The Eritreans Fleeing to Ethiopia
Despite almost two decades long border dispute between the two countries, Eritreans who travel through the region’s hills, trying to keep out of sight of their own military, to escape into Ethiopia.
BADME, on the border between Eritrea and Ethiopia – The disputed border town of Badme is where war broke out between Ethiopia and Eritrea in 1998. It lasted for two years and devastated both countries. In 2002, a Hague boundary commission ruled that Badme was part of Eritrea. It was a ruling that both countries initially accepted. But Ethiopian troops continue to occupy the town.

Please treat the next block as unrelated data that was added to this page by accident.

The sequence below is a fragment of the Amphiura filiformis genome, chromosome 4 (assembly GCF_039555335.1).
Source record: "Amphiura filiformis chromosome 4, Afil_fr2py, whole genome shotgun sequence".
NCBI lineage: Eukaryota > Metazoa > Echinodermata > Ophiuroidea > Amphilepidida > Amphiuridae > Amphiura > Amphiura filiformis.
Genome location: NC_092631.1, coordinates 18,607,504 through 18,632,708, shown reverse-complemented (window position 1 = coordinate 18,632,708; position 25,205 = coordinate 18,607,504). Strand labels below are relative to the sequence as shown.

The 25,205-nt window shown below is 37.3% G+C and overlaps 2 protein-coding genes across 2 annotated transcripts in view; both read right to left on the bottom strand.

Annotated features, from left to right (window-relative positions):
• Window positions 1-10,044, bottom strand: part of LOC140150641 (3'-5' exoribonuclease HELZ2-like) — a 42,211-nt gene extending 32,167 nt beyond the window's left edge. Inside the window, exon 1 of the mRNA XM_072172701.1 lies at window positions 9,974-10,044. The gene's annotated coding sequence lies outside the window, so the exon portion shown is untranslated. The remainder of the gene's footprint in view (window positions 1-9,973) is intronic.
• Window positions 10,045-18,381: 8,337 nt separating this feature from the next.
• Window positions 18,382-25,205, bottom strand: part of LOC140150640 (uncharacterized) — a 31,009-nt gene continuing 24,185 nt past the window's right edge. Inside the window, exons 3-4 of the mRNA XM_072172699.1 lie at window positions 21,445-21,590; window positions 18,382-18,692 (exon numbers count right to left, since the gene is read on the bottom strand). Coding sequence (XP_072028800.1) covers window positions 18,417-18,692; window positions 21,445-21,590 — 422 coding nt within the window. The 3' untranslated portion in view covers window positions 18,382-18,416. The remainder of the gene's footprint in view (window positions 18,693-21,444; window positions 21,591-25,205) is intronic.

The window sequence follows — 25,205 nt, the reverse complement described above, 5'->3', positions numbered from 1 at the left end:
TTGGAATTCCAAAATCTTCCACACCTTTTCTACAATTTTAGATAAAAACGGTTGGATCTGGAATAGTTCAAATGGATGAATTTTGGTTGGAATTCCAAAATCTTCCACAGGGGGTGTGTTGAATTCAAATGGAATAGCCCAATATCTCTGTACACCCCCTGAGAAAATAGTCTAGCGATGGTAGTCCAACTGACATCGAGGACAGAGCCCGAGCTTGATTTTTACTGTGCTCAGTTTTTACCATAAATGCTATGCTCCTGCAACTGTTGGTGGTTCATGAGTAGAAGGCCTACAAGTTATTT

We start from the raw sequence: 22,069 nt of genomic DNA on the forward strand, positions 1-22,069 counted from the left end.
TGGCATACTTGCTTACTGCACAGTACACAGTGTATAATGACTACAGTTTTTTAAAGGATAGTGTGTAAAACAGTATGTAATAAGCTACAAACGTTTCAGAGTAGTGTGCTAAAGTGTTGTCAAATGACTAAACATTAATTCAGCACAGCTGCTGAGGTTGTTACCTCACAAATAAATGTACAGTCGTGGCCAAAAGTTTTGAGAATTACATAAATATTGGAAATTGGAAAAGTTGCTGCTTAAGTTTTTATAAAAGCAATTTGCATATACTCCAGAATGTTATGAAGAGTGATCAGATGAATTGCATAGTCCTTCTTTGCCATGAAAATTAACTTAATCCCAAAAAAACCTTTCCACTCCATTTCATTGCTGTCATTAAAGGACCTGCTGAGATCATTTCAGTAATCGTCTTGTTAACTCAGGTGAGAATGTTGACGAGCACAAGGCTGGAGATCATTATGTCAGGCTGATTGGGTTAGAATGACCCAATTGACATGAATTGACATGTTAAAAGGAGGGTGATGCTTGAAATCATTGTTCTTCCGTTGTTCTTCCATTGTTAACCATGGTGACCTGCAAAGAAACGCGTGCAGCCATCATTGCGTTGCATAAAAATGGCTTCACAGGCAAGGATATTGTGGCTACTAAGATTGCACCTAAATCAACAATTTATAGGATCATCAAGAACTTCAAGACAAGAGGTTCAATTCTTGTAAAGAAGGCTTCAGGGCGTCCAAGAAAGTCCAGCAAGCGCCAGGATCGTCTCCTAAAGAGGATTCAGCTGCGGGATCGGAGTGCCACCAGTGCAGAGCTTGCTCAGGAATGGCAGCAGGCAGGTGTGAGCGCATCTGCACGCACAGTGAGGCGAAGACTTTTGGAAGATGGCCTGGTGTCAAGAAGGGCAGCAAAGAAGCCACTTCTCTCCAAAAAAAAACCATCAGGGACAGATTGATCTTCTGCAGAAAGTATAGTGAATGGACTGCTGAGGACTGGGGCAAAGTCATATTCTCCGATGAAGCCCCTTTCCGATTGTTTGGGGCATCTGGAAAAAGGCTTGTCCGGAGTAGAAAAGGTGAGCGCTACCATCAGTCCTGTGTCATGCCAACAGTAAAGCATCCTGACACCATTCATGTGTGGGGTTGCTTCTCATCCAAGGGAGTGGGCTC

Nowadays an uneasy standoff exists between the two country’s armies along the still-contested border a few kilometers north of Badme, at the tip of Ethiopia’s Yirga Triangle, which juts into Eritrea.
But now there are others moving along the border: Eritreans who travel through the region’s hills, trying to keep out of sight of their own military, to escape into Ethiopia.
“After crossing at night we tried to sleep but could hear the hyenas around us,” said 22-year-old mother-of-two Yordanos. “We started shouting and then Ethiopian soldiers came for us.”
Once picked up by the Ethiopian army, Eritrean refugees are deposited at Badme’s so-called “entry point”, a compound of simple buildings that marks the start of their journey to gain asylum in Ethiopia.
With Yordanos is another mother-of-two, as well as 15 boys and young men aged between 16 and 20 who crossed to avoid enforced and indefinite military service.
“After receiving a letter to join up I hid for five months in the rural areas,” said one 18-year-old. “But then I heard the government was looking for me, so I crossed.”